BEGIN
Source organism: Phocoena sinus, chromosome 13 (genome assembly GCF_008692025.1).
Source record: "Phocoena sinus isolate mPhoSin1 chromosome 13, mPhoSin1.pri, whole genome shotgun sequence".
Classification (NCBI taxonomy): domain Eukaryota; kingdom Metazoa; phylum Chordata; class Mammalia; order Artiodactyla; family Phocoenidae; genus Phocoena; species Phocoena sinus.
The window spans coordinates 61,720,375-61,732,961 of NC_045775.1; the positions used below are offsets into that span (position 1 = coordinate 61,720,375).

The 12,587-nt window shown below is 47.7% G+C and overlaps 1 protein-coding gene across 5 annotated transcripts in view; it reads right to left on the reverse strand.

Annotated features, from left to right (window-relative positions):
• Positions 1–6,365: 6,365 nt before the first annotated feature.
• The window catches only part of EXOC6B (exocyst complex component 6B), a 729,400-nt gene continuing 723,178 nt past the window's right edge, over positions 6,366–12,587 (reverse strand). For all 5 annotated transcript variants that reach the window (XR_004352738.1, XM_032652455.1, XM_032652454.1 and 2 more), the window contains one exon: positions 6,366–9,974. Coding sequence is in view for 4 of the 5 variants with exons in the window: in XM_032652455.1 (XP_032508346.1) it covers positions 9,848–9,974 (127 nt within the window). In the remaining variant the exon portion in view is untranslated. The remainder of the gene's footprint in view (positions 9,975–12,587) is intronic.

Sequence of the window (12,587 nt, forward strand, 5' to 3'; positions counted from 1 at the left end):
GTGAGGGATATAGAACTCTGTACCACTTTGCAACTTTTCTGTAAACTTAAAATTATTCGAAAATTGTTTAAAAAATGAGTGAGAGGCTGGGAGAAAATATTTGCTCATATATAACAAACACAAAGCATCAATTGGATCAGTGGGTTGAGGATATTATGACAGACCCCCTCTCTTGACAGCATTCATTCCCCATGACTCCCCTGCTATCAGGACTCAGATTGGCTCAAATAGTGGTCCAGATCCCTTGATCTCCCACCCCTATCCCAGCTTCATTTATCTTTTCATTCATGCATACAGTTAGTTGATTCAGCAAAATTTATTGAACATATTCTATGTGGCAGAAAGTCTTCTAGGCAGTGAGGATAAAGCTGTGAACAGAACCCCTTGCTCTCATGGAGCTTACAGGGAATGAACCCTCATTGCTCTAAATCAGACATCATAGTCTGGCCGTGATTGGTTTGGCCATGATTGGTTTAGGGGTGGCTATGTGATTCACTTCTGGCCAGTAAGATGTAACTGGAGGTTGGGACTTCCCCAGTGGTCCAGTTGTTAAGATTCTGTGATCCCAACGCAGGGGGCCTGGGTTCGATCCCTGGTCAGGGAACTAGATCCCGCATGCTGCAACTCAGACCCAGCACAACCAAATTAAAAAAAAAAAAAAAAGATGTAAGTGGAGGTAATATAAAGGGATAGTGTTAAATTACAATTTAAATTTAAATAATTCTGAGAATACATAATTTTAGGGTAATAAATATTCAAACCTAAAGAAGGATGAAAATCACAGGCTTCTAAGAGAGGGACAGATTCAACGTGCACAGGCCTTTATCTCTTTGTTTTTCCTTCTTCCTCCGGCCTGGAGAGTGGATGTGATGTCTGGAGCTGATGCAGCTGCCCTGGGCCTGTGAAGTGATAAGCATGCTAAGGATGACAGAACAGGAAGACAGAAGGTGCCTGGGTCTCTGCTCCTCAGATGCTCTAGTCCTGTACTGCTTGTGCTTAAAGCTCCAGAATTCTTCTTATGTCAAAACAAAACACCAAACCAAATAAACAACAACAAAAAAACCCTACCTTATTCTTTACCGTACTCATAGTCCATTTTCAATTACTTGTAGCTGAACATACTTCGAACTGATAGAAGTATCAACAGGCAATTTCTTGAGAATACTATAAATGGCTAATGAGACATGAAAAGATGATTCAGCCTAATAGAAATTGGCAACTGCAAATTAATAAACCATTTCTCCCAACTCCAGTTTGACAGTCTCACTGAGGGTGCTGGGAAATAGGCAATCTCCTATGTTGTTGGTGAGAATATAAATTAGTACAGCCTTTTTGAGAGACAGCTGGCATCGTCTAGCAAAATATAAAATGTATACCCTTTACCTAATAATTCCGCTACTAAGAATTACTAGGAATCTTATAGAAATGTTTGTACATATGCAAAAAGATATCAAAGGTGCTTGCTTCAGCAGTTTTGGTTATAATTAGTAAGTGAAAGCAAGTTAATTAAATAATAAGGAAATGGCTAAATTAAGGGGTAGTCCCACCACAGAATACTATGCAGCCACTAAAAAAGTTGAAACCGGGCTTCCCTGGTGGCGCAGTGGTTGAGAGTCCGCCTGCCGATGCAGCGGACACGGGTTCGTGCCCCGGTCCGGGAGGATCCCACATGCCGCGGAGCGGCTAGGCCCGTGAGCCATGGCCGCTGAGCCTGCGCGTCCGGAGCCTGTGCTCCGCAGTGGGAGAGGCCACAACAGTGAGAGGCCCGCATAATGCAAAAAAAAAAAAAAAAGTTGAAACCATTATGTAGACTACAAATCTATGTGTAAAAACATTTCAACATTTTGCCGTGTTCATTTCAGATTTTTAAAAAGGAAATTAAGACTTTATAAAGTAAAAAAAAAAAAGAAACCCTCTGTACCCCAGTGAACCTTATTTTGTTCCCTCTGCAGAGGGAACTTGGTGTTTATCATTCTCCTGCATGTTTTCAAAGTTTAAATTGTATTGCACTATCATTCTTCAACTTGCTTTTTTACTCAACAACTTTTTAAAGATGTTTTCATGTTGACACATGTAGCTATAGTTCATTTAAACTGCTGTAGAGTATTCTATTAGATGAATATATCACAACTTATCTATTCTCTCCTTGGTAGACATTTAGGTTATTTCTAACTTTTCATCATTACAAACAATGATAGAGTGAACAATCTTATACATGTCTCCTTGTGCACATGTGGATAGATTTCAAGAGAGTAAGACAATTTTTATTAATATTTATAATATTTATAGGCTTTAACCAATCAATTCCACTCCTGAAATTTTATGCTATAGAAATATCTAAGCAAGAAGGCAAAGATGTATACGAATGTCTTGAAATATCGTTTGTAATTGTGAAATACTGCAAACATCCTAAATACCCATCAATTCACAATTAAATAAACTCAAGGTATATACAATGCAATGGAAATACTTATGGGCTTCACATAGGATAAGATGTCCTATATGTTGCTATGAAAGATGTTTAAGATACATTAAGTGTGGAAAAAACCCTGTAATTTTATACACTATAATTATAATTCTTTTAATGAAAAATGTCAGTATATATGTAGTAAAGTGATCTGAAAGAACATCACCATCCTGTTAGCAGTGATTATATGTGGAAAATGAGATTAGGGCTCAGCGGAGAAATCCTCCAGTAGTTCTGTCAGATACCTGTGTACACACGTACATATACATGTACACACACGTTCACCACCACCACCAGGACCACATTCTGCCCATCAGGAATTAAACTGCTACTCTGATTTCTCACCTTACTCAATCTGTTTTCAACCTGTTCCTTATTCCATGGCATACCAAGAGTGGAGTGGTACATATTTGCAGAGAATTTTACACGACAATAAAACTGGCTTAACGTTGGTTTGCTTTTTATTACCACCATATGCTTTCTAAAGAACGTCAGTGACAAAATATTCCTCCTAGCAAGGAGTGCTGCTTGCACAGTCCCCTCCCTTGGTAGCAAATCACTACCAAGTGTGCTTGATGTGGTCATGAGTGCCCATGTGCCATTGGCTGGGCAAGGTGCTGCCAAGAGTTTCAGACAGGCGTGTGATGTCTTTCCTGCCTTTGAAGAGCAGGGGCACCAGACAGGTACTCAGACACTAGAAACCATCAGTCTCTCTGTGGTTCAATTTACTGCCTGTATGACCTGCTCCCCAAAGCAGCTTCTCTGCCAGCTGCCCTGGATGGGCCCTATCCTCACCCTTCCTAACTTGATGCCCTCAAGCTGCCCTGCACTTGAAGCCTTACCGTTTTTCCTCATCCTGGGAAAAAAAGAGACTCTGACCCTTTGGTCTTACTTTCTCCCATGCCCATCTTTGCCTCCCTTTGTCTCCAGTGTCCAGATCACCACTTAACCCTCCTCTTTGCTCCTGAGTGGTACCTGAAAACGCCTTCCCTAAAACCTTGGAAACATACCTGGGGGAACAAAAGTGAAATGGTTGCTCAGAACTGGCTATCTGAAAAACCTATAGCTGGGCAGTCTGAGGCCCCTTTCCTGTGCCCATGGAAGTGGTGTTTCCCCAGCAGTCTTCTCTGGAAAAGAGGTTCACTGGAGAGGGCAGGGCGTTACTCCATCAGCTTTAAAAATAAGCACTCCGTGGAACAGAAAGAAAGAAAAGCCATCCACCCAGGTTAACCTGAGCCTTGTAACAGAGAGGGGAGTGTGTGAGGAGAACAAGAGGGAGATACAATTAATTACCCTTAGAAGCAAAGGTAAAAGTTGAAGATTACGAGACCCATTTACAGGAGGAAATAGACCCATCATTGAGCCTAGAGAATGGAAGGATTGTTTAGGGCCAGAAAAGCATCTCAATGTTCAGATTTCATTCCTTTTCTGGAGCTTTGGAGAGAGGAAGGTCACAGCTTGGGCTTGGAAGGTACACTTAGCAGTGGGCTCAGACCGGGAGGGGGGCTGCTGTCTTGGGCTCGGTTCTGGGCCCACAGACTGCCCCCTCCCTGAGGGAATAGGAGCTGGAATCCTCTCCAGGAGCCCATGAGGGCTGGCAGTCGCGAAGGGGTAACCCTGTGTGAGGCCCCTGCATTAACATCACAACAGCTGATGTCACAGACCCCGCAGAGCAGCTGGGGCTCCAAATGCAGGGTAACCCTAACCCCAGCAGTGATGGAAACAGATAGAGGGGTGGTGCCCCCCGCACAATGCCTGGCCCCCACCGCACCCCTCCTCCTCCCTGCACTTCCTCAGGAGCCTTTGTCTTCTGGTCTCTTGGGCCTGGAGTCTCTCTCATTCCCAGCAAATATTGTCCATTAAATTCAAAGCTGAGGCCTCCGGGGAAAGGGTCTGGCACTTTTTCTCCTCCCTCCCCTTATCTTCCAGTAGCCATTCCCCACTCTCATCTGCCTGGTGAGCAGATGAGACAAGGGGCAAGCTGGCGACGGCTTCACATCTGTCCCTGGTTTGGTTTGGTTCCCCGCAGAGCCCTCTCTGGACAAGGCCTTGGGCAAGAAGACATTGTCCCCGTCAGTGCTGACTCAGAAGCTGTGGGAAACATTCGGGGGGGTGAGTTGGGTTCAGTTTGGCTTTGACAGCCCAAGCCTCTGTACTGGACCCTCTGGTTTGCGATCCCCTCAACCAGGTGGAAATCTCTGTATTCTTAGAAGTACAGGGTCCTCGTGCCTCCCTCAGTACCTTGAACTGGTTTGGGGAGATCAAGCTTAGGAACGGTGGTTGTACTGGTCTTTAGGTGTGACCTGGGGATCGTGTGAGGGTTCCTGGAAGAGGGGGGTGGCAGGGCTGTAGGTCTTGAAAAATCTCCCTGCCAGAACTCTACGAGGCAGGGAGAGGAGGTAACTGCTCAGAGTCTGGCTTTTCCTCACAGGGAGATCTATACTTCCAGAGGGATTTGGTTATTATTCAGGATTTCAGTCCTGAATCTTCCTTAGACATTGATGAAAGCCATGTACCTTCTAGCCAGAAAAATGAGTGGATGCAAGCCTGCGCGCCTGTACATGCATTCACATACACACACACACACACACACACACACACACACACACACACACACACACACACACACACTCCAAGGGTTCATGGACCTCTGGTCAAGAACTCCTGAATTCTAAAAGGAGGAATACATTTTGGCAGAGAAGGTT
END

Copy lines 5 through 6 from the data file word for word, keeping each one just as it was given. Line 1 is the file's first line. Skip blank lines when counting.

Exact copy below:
The 12,587-nt window shown below is 47.7% G+C and overlaps 1 protein-coding gene across 5 annotated transcripts in view; it reads right to left on the reverse strand.

Annotated features, from left to right (window-relative positions):